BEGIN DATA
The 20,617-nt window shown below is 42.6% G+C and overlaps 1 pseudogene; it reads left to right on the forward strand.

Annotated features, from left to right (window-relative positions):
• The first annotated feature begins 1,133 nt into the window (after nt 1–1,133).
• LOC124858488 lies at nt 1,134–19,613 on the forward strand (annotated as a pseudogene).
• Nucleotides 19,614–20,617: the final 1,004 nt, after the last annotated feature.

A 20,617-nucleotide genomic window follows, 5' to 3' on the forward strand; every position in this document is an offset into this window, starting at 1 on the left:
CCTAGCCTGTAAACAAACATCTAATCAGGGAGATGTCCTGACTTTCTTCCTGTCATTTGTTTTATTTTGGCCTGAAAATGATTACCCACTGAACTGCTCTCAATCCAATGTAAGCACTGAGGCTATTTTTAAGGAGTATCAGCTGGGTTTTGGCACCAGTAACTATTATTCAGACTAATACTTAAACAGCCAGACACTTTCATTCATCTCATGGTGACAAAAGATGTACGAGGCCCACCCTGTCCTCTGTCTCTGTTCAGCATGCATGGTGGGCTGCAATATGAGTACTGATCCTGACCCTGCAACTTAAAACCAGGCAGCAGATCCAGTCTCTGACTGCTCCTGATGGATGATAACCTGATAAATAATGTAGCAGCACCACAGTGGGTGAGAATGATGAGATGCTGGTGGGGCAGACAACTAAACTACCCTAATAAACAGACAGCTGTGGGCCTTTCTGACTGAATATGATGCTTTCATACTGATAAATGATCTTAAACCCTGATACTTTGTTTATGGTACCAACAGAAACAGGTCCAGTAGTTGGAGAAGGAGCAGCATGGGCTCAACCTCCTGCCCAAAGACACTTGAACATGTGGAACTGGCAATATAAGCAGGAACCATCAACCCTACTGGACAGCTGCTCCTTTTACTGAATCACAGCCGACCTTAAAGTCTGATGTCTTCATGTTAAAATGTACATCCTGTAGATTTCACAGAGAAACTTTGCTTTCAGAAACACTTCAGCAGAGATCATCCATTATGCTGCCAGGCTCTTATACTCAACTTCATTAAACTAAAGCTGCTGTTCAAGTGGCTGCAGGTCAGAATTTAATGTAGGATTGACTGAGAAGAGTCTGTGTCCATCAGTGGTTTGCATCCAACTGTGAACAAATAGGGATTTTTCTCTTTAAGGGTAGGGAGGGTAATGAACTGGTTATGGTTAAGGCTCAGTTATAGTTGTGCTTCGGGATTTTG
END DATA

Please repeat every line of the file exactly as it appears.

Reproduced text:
The 20,617-nt window shown below is 42.6% G+C and overlaps 1 pseudogene; it reads left to right on the forward strand.

Annotated features, from left to right (window-relative positions):
• The first annotated feature begins 1,133 nt into the window (after nt 1–1,133).
• LOC124858488 lies at nt 1,134–19,613 on the forward strand (annotated as a pseudogene).
• Nucleotides 19,614–20,617: the final 1,004 nt, after the last annotated feature.

A 20,617-nucleotide genomic window follows, 5' to 3' on the forward strand; every position in this document is an offset into this window, starting at 1 on the left:
CCTAGCCTGTAAACAAACATCTAATCAGGGAGATGTCCTGACTTTCTTCCTGTCATTTGTTTTATTTTGGCCTGAAAATGATTACCCACTGAACTGCTCTCAATCCAATGTAAGCACTGAGGCTATTTTTAAGGAGTATCAGCTGGGTTTTGGCACCAGTAACTATTATTCAGACTAATACTTAAACAGCCAGACACTTTCATTCATCTCATGGTGACAAAAGATGTACGAGGCCCACCCTGTCCTCTGTCTCTGTTCAGCATGCATGGTGGGCTGCAATATGAGTACTGATCCTGACCCTGCAACTTAAAACCAGGCAGCAGATCCAGTCTCTGACTGCTCCTGATGGATGATAACCTGATAAATAATGTAGCAGCACCACAGTGGGTGAGAATGATGAGATGCTGGTGGGGCAGACAACTAAACTACCCTAATAAACAGACAGCTGTGGGCCTTTCTGACTGAATATGATGCTTTCATACTGATAAATGATCTTAAACCCTGATACTTTGTTTATGGTACCAACAGAAACAGGTCCAGTAGTTGGAGAAGGAGCAGCATGGGCTCAACCTCCTGCCCAAAGACACTTGAACATGTGGAACTGGCAATATAAGCAGGAACCATCAACCCTACTGGACAGCTGCTCCTTTTACTGAATCACAGCCGACCTTAAAGTCTGATGTCTTCATGTTAAAATGTACATCCTGTAGATTTCACAGAGAAACTTTGCTTTCAGAAACACTTCAGCAGAGATCATCCATTATGCTGCCAGGCTCTTATACTCAACTTCATTAAACTAAAGCTGCTGTTCAAGTGGCTGCAGGTCAGAATTTAATGTAGGATTGACTGAGAAGAGTCTGTGTCCATCAGTGGTTTGCATCCAACTGTGAACAAATAGGGATTTTTCTCTTTAAGGGTAGGGAGGGTAATGAACTGGTTATGGTTAAGGCTCAGTTATAGTTGTGCTTCGGGATTTTG